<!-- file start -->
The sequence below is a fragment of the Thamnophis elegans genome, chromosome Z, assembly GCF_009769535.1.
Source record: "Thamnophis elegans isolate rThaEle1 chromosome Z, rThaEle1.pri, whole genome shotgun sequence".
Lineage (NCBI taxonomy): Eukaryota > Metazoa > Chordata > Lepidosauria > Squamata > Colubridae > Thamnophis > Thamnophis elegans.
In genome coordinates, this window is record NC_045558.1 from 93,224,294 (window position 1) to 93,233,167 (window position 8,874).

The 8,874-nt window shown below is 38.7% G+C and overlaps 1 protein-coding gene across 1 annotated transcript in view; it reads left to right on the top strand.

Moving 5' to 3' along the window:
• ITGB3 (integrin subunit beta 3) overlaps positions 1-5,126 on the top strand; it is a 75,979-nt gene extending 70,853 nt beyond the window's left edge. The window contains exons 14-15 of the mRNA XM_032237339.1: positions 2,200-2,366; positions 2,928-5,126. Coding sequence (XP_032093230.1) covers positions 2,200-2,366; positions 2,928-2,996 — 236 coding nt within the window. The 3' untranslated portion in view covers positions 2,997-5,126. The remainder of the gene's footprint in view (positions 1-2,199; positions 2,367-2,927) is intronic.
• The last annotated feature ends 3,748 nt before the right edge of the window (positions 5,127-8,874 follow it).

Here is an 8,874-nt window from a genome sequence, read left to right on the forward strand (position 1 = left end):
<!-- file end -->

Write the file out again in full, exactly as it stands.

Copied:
The sequence below is a fragment of the Thamnophis elegans genome, chromosome Z, assembly GCF_009769535.1.
Source record: "Thamnophis elegans isolate rThaEle1 chromosome Z, rThaEle1.pri, whole genome shotgun sequence".
Lineage (NCBI taxonomy): Eukaryota > Metazoa > Chordata > Lepidosauria > Squamata > Colubridae > Thamnophis > Thamnophis elegans.
In genome coordinates, this window is record NC_045558.1 from 93,224,294 (window position 1) to 93,233,167 (window position 8,874).

The 8,874-nt window shown below is 38.7% G+C and overlaps 1 protein-coding gene across 1 annotated transcript in view; it reads left to right on the top strand.

Moving 5' to 3' along the window:
• ITGB3 (integrin subunit beta 3) overlaps positions 1-5,126 on the top strand; it is a 75,979-nt gene extending 70,853 nt beyond the window's left edge. The window contains exons 14-15 of the mRNA XM_032237339.1: positions 2,200-2,366; positions 2,928-5,126. Coding sequence (XP_032093230.1) covers positions 2,200-2,366; positions 2,928-2,996 — 236 coding nt within the window. The 3' untranslated portion in view covers positions 2,997-5,126. The remainder of the gene's footprint in view (positions 1-2,199; positions 2,367-2,927) is intronic.
• The last annotated feature ends 3,748 nt before the right edge of the window (positions 5,127-8,874 follow it).

Here is an 8,874-nt window from a genome sequence, read left to right on the forward strand (position 1 = left end):